Clemons is actually above average in his pass rush on true pass sets despite a below-average pure pressure rate (9.6% vs. the league average of 11.2%). He has an 18.5% pressure rate in those situations, which would place in the 74th percentile among qualified edge rushers (min. 195 total pass-rush snaps).

Even more impressive, his pass-rush win rate of 32% is the sixth-best among edge rushes in true pass sets. Clemons only has 94 total rushes, but his impact on pure pass-rush plays has been impressive. Furthermore, Carl Lawson is far less impressive in those situations, racking up just a 13.1% true pass set pressure rate.

Johnson also has some work to do on his overall pass rush, as his 8.8% pressure rate is quite a bit below the 11.2% average for edge rushers. However, he’s dead average, 14.3%, in true pass sets, which means he can still be relied upon in pass-rush situations. His pass rush win rate of 19% in true pass sets is also average.

The Jets have a tendency to use their backups at the edges at the same time rather than staggering them. It is that much more important, then, that both of them provide legitimate value, as they cannot be covered for by a starter on the other side. By the numbers and on the field, both Jets rookies have more than held their own with the responsibility placed upon them.

Johnson’s and Clemons’s success in limited snap counts this season may allow the Jets to save cap space in the offseason by restructuring or releasing one of their pricey veterans, John Franklin-Myers or Carl Lawson (with Lawson far more likely due to his decreased production and minimal dead cap).

That’s getting a little ahead of ourselves, though. The Jets are in the thick of the playoff race, and their young edge rushers have played an underrated but impressive role.

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Rivka Boord has followed the Jets since the age of five. She is known locally for her in-depth knowledge of football. She hopes to empower young women to follow their dreams and join the sports conversation. Boord's background in analytics infuses her articles with unique insights into the state of the Jets' franchise and the NFL as a whole.
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1 year ago

Great observations, in general, and w/ data specifics.
I love these two guys. High motor is something we have sorely missed, and is so evident in other great players around the league (see Bosas and Watts).
IMO, we should play JJ on all downs except the most obvious passing downs. Same on right side w/ Clemons. As you say, if the opposition passes on these downs neither JJ nor Clemons is a slouch. Clemons’ bull rush is nearly unstoppable.
I still think JFM is best used inside (one of the writers here provided stats that bear this out via production, Nania?)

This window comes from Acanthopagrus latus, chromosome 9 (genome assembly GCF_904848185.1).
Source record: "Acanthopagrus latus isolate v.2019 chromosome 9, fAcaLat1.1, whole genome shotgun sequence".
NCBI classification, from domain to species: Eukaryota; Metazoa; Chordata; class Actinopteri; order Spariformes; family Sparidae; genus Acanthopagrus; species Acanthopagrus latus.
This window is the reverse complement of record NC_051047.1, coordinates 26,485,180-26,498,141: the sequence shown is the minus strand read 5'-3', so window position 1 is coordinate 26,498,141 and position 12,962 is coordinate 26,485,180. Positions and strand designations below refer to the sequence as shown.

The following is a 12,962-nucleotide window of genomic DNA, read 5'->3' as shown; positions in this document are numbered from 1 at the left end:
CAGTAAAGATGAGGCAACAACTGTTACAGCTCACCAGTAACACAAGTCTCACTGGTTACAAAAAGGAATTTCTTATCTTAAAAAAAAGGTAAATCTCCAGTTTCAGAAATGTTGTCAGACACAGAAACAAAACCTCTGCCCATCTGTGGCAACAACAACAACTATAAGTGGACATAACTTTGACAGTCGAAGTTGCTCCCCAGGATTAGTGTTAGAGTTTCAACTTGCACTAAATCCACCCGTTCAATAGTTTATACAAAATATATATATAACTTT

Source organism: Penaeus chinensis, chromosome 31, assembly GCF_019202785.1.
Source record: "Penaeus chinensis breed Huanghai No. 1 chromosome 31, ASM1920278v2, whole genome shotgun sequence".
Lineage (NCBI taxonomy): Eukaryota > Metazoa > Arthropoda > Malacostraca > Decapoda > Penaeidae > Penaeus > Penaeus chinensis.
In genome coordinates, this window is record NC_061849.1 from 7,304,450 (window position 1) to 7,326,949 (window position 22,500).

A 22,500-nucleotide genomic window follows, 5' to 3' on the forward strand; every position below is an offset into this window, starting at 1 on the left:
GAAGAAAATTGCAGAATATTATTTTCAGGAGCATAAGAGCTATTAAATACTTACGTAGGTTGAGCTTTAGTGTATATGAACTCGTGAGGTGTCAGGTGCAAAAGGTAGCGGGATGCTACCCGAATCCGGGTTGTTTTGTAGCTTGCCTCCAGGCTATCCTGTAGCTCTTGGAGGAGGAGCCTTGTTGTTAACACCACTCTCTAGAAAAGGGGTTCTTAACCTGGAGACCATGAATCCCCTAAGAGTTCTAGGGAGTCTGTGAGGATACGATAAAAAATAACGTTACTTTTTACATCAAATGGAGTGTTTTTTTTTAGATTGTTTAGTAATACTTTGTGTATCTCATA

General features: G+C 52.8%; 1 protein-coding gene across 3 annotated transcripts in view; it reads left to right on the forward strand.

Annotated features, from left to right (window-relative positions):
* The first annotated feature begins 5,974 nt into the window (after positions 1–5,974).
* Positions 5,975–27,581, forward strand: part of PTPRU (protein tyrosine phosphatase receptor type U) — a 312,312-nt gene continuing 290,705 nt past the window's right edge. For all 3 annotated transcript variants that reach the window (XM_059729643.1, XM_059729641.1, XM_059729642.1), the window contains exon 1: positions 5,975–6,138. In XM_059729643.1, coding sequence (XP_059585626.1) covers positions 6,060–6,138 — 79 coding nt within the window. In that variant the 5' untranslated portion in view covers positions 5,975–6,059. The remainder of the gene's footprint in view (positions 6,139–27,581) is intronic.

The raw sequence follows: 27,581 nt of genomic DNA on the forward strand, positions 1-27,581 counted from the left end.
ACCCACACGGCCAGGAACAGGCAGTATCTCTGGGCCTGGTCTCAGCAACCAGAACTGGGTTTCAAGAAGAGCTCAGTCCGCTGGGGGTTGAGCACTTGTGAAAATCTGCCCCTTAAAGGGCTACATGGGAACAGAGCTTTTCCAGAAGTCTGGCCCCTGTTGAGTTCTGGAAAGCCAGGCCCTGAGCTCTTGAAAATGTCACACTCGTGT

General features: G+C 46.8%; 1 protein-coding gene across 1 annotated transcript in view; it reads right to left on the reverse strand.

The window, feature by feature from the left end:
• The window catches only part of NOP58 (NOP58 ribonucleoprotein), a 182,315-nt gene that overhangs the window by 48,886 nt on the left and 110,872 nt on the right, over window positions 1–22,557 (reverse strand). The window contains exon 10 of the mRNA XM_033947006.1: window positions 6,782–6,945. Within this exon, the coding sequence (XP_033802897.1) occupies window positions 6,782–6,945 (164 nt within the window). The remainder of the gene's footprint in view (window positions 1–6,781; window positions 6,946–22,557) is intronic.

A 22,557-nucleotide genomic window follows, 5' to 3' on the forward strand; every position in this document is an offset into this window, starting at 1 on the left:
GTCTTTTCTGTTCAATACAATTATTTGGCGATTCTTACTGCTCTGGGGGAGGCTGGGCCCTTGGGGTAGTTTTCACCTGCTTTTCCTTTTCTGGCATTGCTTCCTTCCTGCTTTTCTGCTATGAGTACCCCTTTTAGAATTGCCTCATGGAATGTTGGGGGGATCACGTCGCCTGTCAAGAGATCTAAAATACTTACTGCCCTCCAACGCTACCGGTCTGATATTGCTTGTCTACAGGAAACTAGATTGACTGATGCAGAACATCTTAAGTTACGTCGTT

By any means, both JJ and M Clemons are draft successes and will provide the team w/ added flexibility come FA time. My vote would be to jettison Lawson.

Peter Buell
Peter Buell
1 year ago
Reply to  Rivka Boord

Mosely and Lawson need to restructure in a very team friendly way or be replaced. Ik one of then, I guess Mosely based on the dead money you attributed to Lawson has a big dead cap number.
Back on more reasonable deals while bringing in younger guys.
I’d say Lawson is easier replaced because of the depth at DE but $$ might be needed to upgrade LB in the offseason.
Waaaay off topic: I’ll never understand trading Demario Davis and replacing him with Williamison a number of years ago.
Davis turned into one of the better mlb in the league and really helped lift the Saints D.

1 year ago
Reply to  Peter Buell

We helped out the Saints so much w/ Jonathan Vilm we thought we’d repeat the process.
Losing those two guys and Abraham (more abt $$$) were absolute disasters.

Mike Palazzo
1 year ago
Reply to  mlesko73

2009 & 2010 would have been a great time to have Abraham and Vilma.

1 year ago
Reply to  mlesko73

We did get Mangold with the Abraham pick so not a disaster.

1 year ago

Glad you pointed these guys out, both are legit prospects who have shown great upside. When I see Johnson out there, to me, he “looks the part” for some reason when I watch I can see a budding starter.

Clemmons’ motor is always on display and hard not to notice, even if he’s not always in the right place. It has been noted trading Martin was for Huff, but it also opened up some snaps for these guys who are getting better week by week. Let’s hope it continues because they are going to need them down the stretch starting with the next to really difficult road games.

1 year ago
Reply to  Rivka Boord

True about Johnson, I’m thinking more reps could be coming as he improves. He’s got work to do but I like what I see to this point.